Data makes factories smarter, and information is a critical raw material for Industry 4.0. As part of the larger digital supply chain, the smart factory is positioned to transform customer relationships.
Integrating with and responding to the rest of the world is key to unlocking the potential of smart factories. Digitisation enables manufacturing facilities to be interconnected, optimising production between factories based on real-time supply and demand data. Moreover, ecosystem-wide connectivity among suppliers, partners, distributors, customers and others will create a collaborative benefit for all involved.
Connected ecosystem empowers smart factories
There are a few examples of how the smart factories enabled by Industry 4.0 can leverage the benefits of connected, intelligent systems to transform the customer experience. Let’s examine some of them.
Replace long set-up times with dynamic production
Traditionally, manufacturers have needed to predict capacity requirements well in advance; the time required to re-tool production lines could make switching to a different product a major decision. Critically, a company could know whether a new product was successful only after the fact, when it had already committed to production.
A connected, digital smart factory, however, can use data from across the ecosystem to dynamically control production — for example, by using additive manufacturing technology based on 3D printing.
Because set-up time is driven close to zero, manufacturing quotas can be informed by demand and near-term predictions, based on data, making production far more efficient. Small lots can be produced based on near-real-time demand changes — enabling new levels of customisability, protecting the manufacturer from cost overruns and ensuring that customers have readily available access to the product.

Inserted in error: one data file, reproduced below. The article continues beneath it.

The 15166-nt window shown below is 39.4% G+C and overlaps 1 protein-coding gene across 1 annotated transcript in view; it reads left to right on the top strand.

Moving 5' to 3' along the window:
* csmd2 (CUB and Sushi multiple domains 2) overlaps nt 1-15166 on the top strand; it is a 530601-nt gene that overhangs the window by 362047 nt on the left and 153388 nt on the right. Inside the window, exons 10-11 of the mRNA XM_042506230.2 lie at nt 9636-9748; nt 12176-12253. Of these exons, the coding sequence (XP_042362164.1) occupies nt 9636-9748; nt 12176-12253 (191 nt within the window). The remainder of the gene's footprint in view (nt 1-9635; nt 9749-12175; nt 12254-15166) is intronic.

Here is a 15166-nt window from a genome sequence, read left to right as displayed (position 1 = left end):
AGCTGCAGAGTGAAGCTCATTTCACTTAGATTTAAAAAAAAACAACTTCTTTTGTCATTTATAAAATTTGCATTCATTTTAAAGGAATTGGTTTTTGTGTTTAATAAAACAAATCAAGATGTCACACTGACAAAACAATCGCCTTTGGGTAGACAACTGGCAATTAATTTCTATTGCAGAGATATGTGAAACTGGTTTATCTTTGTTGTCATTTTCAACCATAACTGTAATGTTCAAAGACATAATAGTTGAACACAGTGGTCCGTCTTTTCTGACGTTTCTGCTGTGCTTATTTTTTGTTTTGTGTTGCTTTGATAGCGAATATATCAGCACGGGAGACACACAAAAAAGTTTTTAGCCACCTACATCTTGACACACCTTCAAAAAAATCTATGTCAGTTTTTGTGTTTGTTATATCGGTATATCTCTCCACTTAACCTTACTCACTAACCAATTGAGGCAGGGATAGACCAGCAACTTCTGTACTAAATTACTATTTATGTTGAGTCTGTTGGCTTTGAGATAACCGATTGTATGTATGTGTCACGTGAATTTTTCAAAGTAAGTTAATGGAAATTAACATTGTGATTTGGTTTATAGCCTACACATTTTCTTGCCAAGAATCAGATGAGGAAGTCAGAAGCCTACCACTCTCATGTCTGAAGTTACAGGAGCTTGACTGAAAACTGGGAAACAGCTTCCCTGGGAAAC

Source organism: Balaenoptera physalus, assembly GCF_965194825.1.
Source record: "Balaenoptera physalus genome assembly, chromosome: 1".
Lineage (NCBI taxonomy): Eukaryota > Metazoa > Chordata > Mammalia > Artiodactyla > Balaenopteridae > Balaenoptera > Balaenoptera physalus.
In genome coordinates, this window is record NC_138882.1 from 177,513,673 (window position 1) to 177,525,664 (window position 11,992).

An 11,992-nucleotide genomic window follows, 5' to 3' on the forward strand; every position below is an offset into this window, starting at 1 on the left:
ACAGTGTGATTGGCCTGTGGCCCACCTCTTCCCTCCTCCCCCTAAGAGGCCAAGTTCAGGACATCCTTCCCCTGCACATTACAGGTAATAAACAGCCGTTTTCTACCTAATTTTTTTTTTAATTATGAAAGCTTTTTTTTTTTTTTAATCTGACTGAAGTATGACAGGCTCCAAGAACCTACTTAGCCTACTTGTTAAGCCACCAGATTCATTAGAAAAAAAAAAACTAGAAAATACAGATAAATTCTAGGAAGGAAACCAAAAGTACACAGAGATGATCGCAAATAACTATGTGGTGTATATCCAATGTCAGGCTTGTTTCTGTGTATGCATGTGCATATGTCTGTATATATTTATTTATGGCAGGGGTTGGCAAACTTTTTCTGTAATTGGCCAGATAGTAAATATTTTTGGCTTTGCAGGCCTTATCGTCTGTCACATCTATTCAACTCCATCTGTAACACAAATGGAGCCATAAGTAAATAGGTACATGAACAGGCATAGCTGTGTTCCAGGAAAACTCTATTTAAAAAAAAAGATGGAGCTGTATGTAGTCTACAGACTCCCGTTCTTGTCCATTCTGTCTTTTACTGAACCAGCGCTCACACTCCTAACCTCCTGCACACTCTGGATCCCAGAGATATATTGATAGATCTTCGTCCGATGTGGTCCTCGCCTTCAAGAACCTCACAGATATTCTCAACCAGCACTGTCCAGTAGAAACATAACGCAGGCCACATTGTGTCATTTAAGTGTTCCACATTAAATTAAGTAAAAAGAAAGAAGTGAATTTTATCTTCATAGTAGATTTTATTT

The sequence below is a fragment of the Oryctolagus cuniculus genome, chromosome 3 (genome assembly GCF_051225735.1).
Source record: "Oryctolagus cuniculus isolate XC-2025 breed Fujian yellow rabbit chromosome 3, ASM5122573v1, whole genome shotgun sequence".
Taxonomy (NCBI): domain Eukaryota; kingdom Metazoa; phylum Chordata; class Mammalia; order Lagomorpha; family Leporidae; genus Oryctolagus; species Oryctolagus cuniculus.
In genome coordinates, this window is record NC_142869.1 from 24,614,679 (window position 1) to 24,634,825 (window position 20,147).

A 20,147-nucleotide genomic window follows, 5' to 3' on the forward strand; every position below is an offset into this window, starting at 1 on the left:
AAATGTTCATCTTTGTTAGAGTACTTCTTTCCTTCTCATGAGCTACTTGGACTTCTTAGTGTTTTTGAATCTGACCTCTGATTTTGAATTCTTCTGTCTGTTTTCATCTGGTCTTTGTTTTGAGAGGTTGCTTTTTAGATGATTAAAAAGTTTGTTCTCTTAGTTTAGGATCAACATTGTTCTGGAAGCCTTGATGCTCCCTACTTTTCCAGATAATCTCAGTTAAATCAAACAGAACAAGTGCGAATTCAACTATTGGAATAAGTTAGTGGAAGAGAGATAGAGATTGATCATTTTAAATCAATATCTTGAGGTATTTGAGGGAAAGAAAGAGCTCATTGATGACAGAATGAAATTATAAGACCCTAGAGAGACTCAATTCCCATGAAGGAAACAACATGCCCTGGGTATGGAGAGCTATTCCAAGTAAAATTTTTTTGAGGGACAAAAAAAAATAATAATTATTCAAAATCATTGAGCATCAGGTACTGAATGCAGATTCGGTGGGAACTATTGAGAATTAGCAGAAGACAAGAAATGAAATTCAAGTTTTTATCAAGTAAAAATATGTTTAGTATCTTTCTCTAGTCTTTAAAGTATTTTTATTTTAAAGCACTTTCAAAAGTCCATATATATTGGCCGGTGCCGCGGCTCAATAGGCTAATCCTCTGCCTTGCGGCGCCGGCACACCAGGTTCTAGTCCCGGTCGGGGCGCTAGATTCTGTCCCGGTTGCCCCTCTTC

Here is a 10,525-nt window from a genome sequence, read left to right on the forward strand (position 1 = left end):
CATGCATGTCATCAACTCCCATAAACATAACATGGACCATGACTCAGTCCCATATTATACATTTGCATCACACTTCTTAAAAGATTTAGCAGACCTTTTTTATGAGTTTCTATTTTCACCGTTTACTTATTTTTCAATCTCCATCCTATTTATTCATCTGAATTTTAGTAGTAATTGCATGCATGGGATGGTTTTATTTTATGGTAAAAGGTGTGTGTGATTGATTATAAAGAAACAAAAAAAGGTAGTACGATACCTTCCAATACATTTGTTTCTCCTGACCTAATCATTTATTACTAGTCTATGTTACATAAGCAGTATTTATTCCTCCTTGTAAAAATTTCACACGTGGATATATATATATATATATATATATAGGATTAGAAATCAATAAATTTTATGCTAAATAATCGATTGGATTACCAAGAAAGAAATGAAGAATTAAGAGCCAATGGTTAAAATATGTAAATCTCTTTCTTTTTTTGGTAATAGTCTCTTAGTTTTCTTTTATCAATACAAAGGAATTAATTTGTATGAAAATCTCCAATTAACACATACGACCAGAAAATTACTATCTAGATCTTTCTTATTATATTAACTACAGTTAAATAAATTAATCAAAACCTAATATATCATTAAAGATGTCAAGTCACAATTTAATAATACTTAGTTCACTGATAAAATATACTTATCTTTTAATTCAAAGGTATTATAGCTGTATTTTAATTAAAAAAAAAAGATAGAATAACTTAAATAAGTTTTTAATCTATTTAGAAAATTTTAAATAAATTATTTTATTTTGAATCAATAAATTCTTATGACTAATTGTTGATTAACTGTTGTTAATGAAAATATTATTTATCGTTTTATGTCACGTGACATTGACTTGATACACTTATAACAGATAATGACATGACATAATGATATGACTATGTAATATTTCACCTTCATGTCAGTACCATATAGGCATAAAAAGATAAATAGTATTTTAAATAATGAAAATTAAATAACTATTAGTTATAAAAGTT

Enable just-in-time supply chains without brittleness
The bill of materials for a device can be complex even for relatively simple products. That can also create a complex supply chain with many participants, and the quest for higher operational efficiency by driving down inventories of both raw materials and finished goods can make that supply chain brittle, potentially interfering with production.
The agility and efficiency of just-in-time supply chains is inescapable, and the need to fine-tune them further is a fact of life. Suppliers of raw materials and producers of finished goods depend on each other deeply, and greater visibility by both parties into real-time, location-based data helps avoid issues that interfere with operations, making them more successful.
Revolutionise plant operations and maintenance
Industrial internet of things (IIoT) technologies are making every piece of equipment on the factory floor a network endpoint. Coordination among everything from robotic systems to raw material stocks and warehouse inventories, then, helps improve efficiency and reduce downtime.
Maintenance teams can use augmented reality systems to superimpose data readouts and digital images of internal systems over their real-world view of equipment they are working on. Digital twins of factory equipment can combine sensor data, historical information and domain knowledge to monitor status, enhance predictive maintenance, and troubleshoot issues when they do arise. All of this makes maintenance faster and more cost-effective, improving the customer experience for factory operators.
Harness the power of extended automation
The history of automation has largely been one of replacing human labour with machines. While that trend will no doubt continue, Industry 4.0 is enabling an era that goes even further. Emerging generations of fully connected, flexible systems exchange a constant stream of data to increase agility for manufacturers, while also improving the experiences they deliver to their customers.